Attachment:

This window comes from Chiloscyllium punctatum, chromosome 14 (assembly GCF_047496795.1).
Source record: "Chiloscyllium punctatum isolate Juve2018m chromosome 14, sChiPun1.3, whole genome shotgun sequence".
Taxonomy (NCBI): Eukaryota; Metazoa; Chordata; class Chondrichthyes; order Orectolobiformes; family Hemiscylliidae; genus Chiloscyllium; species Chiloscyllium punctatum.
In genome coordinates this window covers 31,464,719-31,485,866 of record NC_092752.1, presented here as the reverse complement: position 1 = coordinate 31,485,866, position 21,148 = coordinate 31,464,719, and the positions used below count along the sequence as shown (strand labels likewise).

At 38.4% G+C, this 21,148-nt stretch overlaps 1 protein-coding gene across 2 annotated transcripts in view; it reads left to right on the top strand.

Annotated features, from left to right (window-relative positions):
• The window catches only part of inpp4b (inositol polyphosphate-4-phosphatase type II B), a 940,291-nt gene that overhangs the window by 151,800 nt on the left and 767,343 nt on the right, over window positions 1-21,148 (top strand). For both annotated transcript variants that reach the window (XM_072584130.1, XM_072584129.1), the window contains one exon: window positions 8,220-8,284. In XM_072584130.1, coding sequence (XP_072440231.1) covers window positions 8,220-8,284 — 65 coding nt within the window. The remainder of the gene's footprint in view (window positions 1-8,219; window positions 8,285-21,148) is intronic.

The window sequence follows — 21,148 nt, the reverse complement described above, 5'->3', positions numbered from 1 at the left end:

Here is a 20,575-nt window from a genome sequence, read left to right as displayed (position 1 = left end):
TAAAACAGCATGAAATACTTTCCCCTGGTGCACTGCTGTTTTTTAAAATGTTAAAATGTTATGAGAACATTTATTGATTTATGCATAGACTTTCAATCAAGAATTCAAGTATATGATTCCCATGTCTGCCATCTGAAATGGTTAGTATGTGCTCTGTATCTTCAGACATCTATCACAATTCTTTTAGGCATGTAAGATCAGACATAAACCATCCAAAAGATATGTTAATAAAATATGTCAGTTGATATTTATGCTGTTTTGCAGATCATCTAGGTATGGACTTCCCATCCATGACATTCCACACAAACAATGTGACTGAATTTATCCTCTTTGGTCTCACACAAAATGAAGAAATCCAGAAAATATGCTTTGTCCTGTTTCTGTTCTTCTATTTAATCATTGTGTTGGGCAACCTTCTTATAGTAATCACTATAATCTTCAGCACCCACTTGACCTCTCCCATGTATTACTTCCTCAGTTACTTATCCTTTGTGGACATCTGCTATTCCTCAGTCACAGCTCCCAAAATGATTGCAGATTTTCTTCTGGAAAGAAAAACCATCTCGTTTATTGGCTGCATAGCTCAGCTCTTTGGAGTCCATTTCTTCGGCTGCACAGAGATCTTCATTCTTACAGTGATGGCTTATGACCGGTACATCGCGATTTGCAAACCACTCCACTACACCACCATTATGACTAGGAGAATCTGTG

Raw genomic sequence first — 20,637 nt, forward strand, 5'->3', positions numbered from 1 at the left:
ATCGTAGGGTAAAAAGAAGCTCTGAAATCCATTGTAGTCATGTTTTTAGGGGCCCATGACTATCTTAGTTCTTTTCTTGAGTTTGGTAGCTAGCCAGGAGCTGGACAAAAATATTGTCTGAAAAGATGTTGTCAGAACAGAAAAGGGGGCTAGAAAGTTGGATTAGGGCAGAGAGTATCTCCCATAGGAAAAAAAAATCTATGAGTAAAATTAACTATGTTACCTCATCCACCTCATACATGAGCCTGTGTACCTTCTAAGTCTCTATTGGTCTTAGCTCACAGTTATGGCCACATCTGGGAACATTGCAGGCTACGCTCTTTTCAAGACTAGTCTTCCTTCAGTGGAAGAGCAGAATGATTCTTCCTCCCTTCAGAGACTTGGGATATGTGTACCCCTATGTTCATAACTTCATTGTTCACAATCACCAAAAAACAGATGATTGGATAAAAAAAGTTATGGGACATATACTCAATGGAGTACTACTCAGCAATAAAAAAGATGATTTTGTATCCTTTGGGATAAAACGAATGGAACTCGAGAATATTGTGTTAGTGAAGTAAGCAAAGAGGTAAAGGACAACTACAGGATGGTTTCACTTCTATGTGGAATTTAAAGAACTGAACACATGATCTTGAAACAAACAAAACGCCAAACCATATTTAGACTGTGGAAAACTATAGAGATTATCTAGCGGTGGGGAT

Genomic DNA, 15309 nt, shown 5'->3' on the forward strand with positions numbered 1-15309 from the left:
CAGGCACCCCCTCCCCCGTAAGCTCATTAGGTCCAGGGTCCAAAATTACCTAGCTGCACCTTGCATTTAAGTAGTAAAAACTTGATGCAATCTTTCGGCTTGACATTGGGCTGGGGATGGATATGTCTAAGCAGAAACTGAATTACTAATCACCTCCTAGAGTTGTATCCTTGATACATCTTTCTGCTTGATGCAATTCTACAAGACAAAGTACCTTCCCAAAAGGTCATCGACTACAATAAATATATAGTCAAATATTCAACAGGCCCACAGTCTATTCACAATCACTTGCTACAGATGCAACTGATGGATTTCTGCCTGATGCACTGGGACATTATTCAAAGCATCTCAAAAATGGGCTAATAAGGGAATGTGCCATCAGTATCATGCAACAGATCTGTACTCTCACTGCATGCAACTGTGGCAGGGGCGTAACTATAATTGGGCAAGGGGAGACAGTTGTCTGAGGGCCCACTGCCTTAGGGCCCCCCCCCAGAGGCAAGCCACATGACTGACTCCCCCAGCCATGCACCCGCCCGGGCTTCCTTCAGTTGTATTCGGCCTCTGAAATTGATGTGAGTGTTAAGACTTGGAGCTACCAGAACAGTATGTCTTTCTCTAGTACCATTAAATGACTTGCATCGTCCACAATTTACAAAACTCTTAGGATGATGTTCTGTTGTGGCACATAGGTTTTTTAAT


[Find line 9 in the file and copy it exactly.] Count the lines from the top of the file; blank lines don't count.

Here is a 20,575-nt window from a genome sequence, read left to right as displayed (position 1 = left end):